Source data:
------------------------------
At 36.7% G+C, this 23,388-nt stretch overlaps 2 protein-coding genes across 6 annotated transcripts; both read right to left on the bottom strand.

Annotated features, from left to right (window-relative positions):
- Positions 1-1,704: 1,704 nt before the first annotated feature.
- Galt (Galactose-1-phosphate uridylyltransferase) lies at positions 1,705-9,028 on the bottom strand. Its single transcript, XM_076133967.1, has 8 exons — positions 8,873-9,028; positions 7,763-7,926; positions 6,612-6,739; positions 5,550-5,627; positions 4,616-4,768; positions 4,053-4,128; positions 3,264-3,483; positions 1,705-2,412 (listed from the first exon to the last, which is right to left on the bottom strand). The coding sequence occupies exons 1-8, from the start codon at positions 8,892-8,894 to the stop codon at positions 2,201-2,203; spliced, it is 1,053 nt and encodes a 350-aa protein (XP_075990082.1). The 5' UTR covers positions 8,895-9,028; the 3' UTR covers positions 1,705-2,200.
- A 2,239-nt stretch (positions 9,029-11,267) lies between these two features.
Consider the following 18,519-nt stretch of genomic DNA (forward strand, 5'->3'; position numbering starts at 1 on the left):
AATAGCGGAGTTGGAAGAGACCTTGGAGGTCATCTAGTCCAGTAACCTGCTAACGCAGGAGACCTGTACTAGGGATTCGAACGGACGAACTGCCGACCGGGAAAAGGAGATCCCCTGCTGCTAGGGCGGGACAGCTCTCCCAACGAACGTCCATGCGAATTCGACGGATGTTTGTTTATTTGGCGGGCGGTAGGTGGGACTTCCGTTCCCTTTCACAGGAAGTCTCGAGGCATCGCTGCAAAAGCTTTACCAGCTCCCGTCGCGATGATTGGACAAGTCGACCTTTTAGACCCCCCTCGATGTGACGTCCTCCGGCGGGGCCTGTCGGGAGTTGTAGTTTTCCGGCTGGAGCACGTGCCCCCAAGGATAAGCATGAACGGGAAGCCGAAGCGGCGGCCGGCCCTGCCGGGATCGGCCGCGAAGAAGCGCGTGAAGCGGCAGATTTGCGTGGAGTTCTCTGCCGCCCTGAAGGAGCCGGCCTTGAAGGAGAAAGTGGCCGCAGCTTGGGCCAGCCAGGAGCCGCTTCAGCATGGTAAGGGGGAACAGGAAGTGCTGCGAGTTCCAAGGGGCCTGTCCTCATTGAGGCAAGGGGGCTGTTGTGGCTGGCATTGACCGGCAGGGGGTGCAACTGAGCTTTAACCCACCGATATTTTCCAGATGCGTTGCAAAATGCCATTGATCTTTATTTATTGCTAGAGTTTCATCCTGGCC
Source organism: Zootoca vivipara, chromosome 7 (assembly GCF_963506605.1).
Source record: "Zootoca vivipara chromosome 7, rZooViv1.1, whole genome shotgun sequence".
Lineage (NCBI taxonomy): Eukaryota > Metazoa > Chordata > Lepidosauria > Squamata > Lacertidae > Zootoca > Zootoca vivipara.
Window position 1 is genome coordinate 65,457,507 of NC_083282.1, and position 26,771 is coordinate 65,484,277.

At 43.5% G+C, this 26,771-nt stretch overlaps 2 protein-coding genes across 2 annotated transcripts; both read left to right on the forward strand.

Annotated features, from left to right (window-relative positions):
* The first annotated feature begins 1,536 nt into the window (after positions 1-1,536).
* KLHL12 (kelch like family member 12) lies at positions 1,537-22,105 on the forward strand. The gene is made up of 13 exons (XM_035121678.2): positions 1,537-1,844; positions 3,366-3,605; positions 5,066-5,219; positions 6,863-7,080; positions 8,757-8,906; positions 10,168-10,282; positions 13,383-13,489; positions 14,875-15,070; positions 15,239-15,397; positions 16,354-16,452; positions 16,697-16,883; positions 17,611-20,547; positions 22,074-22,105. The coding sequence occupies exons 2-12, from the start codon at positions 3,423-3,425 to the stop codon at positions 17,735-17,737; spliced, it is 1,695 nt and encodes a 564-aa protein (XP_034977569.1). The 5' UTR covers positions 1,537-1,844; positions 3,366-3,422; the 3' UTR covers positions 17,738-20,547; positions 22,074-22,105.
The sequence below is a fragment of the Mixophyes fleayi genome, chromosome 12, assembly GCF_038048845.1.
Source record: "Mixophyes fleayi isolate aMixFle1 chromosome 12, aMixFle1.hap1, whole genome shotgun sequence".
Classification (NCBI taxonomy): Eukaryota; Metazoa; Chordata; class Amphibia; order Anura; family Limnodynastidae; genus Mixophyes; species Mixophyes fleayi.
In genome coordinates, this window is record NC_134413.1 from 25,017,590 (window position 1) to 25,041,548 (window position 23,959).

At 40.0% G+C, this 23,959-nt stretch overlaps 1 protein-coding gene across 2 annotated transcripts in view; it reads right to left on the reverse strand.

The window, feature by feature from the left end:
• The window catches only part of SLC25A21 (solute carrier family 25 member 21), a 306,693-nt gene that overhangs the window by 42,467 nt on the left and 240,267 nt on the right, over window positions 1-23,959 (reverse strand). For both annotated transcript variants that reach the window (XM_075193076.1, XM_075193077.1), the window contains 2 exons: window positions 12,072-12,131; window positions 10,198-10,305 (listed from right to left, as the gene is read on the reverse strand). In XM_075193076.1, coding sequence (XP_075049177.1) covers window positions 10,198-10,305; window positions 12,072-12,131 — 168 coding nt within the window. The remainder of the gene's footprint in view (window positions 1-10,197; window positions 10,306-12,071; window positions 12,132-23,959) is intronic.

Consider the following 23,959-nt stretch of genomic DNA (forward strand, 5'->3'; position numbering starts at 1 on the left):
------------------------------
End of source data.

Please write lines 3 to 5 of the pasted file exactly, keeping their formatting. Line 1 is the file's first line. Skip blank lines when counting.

- Positions 1-1,704: 1,704 nt before the first annotated feature.
- Galt (Galactose-1-phosphate uridylyltransferase) lies at positions 1,705-9,028 on the bottom strand. Its single transcript, XM_076133967.1, has 8 exons — positions 8,873-9,028; positions 7,763-7,926; positions 6,612-6,739; positions 5,550-5,627; positions 4,616-4,768; positions 4,053-4,128; positions 3,264-3,483; positions 1,705-2,412 (listed from the first exon to the last, which is right to left on the bottom strand). The coding sequence occupies exons 1-8, from the start codon at positions 8,892-8,894 to the stop codon at positions 2,201-2,203; spliced, it is 1,053 nt and encodes a 350-aa protein (XP_075990082.1). The 5' UTR covers positions 8,895-9,028; the 3' UTR covers positions 1,705-2,200.
- A 2,239-nt stretch (positions 9,029-11,267) lies between these two features.